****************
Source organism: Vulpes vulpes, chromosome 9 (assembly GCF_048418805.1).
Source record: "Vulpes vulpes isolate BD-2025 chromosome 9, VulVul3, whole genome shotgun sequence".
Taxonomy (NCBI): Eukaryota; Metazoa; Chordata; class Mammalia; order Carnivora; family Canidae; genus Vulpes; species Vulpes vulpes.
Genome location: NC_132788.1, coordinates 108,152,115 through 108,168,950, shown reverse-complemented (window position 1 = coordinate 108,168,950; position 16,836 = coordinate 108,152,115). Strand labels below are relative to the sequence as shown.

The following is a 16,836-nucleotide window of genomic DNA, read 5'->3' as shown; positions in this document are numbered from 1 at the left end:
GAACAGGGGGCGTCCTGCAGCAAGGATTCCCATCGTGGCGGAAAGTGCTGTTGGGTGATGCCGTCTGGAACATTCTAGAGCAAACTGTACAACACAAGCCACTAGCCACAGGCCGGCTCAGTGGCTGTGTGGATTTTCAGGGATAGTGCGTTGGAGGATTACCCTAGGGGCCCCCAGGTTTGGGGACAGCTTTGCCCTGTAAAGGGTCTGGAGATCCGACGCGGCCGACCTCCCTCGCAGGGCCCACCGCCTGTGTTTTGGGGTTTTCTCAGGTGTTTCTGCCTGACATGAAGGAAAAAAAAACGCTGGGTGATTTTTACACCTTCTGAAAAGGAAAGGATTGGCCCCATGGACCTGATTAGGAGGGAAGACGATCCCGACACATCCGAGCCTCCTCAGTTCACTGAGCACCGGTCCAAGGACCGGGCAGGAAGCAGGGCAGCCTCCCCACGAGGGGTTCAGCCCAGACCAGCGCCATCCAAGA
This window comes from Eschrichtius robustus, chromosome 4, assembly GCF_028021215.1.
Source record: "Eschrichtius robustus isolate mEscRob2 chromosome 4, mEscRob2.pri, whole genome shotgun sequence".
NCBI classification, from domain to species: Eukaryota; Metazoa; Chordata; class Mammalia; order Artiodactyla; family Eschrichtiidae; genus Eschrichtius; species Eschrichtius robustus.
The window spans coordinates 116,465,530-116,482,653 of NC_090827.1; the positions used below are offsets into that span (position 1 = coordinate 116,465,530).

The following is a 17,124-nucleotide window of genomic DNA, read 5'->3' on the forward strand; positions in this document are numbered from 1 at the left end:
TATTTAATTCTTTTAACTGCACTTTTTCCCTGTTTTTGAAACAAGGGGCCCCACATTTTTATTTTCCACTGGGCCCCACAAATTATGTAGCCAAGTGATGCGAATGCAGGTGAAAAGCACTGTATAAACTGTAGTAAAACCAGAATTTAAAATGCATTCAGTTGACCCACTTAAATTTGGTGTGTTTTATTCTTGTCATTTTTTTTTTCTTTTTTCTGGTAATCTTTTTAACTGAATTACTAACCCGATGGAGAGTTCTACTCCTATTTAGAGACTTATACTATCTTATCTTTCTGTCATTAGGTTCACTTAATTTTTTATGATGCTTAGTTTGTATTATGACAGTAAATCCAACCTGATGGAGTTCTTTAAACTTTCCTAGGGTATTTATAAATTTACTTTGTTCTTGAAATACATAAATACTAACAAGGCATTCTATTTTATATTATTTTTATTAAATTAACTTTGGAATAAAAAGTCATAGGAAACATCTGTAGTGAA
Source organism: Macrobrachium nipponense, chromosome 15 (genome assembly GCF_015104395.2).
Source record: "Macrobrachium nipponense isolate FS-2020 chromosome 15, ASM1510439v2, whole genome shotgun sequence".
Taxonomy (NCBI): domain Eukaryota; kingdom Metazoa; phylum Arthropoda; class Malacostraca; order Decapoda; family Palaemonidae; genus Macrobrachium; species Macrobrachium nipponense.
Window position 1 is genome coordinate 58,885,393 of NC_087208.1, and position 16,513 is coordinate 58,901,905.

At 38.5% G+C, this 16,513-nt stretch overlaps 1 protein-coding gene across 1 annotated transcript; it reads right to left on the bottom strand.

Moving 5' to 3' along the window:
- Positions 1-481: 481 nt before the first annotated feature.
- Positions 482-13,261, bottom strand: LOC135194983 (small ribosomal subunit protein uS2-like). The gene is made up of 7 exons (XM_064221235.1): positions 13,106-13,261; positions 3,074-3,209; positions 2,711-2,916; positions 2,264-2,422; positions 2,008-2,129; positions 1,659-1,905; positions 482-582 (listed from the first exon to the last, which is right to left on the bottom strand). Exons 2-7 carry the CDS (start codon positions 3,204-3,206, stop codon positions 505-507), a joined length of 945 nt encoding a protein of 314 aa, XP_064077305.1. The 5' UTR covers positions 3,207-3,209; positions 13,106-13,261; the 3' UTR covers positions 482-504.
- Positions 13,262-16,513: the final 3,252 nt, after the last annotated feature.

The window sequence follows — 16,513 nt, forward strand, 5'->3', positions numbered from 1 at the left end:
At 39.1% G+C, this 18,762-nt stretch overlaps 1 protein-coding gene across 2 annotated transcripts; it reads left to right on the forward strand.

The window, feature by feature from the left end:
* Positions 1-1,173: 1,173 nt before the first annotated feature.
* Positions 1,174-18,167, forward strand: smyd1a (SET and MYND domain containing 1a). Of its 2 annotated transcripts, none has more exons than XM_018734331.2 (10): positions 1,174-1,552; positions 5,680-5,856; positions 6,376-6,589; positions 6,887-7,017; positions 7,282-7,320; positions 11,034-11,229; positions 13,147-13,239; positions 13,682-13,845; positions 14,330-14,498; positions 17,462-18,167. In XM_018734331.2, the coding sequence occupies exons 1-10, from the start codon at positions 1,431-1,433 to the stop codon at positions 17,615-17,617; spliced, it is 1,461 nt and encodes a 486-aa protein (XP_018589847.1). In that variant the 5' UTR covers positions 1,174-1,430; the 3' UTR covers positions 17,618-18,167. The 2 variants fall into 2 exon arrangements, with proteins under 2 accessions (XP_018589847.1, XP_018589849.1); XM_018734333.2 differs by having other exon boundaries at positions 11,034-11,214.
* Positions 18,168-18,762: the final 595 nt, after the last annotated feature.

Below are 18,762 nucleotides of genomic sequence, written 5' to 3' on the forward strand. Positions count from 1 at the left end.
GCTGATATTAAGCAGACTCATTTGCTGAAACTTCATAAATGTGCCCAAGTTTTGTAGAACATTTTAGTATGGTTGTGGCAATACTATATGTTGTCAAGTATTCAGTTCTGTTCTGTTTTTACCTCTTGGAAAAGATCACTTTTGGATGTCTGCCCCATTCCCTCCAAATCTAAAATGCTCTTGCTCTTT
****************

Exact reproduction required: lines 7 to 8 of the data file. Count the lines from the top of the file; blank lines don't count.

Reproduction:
This window comes from Eschrichtius robustus, chromosome 4, assembly GCF_028021215.1.
Source record: "Eschrichtius robustus isolate mEscRob2 chromosome 4, mEscRob2.pri, whole genome shotgun sequence".